Wednesday, December 29, 2010

Running The Gauntlet

From DANIEL BOONE by John Bakeless (1939):

"George Rogers Clark became a major in the new militia of Virginia's Kentucky County, with Daniel Boone appointed as a captain. Kentucky's militia's primary enemies were the British military based in Detroit and their Indian allies."

"In February of 1778 Daniel Boone and companions were captured by Shawnee warriors (and two of the three Girty brothers) at Blue Licks while making salt...".

"Though taken to Detroit, they were kept by the Indians in their village where Daniel Boone was to run a 'warriors only' gauntlet. Normally, "most captives were dragged to the villages and compelled to sing at the tops of their voices as they approached. Thus warned, the entire population--squaws, children, old men, and any warriors who happened to have stayed behind--seized clubs, sticks, stones, hatchets, deer's antlers, or anything else that seemed likely to hurt the prisoner, and raced out to help belabor him."

Although Daniel Boone's captivity predated my ancestor's; their initial experience with their Indian captors was similar.  In 1781 my ancestor, William Roark, under Colonel Lochrey, was enroute to join General George Rogers Clark when Lochrey's group was attacked by a group of British regulars and Indians (including a Girty brother).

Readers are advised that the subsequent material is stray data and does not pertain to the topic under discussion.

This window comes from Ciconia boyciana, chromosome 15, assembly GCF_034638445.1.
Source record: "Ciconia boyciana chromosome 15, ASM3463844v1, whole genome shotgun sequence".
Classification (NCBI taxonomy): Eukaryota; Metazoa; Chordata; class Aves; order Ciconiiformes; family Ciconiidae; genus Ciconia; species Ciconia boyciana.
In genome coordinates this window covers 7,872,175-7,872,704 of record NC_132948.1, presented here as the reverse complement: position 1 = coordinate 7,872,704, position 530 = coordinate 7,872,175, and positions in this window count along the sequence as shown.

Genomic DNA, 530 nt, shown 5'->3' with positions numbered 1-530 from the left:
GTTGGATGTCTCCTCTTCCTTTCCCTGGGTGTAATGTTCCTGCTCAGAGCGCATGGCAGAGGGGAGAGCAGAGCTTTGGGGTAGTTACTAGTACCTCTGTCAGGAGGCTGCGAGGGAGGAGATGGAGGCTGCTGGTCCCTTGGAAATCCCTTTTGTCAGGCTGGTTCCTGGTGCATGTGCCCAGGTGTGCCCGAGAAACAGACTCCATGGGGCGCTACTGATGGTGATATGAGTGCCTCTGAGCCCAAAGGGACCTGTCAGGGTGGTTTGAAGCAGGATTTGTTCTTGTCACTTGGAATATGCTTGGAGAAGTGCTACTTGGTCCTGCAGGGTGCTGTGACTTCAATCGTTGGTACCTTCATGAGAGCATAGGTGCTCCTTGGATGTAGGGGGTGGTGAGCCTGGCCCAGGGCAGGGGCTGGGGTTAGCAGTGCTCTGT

History of Detroit and Wayne County...

(The force that attacked Colonel Lochrey consisted of about six hundred regulars and Indians from Detroit, commanded by Joseph Brant and George Girty )

Roark was taken prisoner and marched to Detroit.  A first person account of William Roark's ordeal was found in William Worthington's Revolutionary War pension application; Roark provided an affidavit.  Another survivor of Lochrey's Defeat was said to have run the gauntlet

A 1784 map of Kentucky shows were "Col. Boon's" fort was located and also the Great Miami (Lochrey's Defeat occurred about ten miles below the mouth of the Big Miami).

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